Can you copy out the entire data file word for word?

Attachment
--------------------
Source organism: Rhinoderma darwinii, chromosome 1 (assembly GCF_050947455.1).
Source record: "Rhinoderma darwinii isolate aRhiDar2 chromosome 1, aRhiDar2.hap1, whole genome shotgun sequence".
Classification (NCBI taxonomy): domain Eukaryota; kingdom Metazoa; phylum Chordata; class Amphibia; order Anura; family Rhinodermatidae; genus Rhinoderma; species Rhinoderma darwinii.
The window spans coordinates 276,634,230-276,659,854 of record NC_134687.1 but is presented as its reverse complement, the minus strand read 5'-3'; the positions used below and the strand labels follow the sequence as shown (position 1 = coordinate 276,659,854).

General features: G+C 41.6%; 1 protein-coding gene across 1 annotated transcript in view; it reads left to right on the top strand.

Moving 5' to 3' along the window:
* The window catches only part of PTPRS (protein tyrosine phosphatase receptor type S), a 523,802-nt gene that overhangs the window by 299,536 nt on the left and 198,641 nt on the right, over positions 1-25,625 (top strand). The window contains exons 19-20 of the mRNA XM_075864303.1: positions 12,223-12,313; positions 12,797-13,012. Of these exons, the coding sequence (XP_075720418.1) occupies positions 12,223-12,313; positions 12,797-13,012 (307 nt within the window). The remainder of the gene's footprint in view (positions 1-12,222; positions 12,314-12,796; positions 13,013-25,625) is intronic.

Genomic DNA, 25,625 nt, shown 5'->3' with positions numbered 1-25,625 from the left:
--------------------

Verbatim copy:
Source organism: Rhinoderma darwinii, chromosome 1 (assembly GCF_050947455.1).
Source record: "Rhinoderma darwinii isolate aRhiDar2 chromosome 1, aRhiDar2.hap1, whole genome shotgun sequence".
Classification (NCBI taxonomy): domain Eukaryota; kingdom Metazoa; phylum Chordata; class Amphibia; order Anura; family Rhinodermatidae; genus Rhinoderma; species Rhinoderma darwinii.
The window spans coordinates 276,634,230-276,659,854 of record NC_134687.1 but is presented as its reverse complement, the minus strand read 5'-3'; the positions used below and the strand labels follow the sequence as shown (position 1 = coordinate 276,659,854).

General features: G+C 41.6%; 1 protein-coding gene across 1 annotated transcript in view; it reads left to right on the top strand.

Moving 5' to 3' along the window:
* The window catches only part of PTPRS (protein tyrosine phosphatase receptor type S), a 523,802-nt gene that overhangs the window by 299,536 nt on the left and 198,641 nt on the right, over positions 1-25,625 (top strand). The window contains exons 19-20 of the mRNA XM_075864303.1: positions 12,223-12,313; positions 12,797-13,012. Of these exons, the coding sequence (XP_075720418.1) occupies positions 12,223-12,313; positions 12,797-13,012 (307 nt within the window). The remainder of the gene's footprint in view (positions 1-12,222; positions 12,314-12,796; positions 13,013-25,625) is intronic.

Genomic DNA, 25,625 nt, shown 5'->3' with positions numbered 1-25,625 from the left: